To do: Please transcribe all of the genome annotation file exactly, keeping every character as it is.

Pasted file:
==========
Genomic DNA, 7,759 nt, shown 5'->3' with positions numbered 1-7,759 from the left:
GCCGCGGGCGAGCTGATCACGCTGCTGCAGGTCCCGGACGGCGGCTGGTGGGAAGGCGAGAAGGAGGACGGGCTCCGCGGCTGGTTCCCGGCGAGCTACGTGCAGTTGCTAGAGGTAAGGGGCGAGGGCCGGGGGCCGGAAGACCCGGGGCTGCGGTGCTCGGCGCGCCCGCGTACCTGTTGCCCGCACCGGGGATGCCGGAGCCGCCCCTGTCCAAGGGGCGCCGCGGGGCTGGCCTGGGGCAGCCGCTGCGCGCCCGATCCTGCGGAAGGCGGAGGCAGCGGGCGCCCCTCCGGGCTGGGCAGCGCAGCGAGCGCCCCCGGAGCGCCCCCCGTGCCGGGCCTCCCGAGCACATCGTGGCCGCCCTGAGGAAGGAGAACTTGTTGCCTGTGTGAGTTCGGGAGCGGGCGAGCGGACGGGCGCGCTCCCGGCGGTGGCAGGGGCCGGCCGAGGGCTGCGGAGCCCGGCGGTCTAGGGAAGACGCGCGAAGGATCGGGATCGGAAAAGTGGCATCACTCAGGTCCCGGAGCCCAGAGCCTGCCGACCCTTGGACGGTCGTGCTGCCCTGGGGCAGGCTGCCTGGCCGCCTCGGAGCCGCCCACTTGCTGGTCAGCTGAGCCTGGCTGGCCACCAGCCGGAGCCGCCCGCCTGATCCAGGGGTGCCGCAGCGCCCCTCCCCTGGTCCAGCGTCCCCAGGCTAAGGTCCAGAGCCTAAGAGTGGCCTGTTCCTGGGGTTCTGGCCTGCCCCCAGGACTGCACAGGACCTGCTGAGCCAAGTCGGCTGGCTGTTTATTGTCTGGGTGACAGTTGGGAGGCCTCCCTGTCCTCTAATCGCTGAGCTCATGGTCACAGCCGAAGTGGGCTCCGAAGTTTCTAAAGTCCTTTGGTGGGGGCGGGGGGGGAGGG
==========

Genomic DNA, 7,759 nt, shown 5'->3' with positions numbered 1-7,759 from the left:
GCCGCGGGCGAGCTGATCACGCTGCTGCAGGTCCCGGACGGCGGCTGGTGGGAAGGCGAGAAGGAGGACGGGCTCCGCGGCTGGTTCCCGGCGAGCTACGTGCAGTTGCTAGAGGTAAGGGGCGAGGGCCGGGGGCCGGAAGACCCGGGGCTGCGGTGCTCGGCGCGCCCGCGTACCTGTTGCCCGCACCGGGGATGCCGGAGCCGCCCCTGTCCAAGGGGCGCCGCGGGGCTGGCCTGGGGCAGCCGCTGCGCGCCCGATCCTGCGGAAGGCGGAGGCAGCGGGCGCCCCTCCGGGCTGGGCAGCGCAGCGAGCGCCCCCGGAGCGCCCCCCGTGCCGGGCCTCCCGAGCACATCGTGGCCGCCCTGAGGAAGGAGAACTTGTTGCCTGTGTGAGTTCGGGAGCGGGCGAGCGGACGGGCGCGCTCCCGGCGGTGGCAGGGGCCGGCCGAGGGCTGCGGAGCCCGGCGGTCTAGGGAAGACGCGCGAAGGATCGGGATCGGAAAAGTGGCATCACTCAGGTCCCGGAGCCCAGAGCCTGCCGACCCTTGGACGGTCGTGCTGCCCTGGGGCAGGCTGCCTGGCCGCCTCGGAGCCGCCCACTTGCTGGTCAGCTGAGCCTGGCTGGCCACCAGCCGGAGCCGCCCGCCTGATCCAGGGGTGCCGCAGCGCCCCTCCCCTGGTCCAGCGTCCCCAGGCTAAGGTCCAGAGCCTAAGAGTGGCCTGTTCCTGGGGTTCTGGCCTGCCCCCAGGACTGCACAGGACCTGCTGAGCCAAGTCGGCTGGCTGTTTATTGTCTGGGTGACAGTTGGGAGGCCTCCCTGTCCTCTAATCGCTGAGCTCATGGTCACAGCCGAAGTGGGCTCCGAAGTTTCTAAAGTCCTTTGGTGGGGGCGGGGGGGGAGGG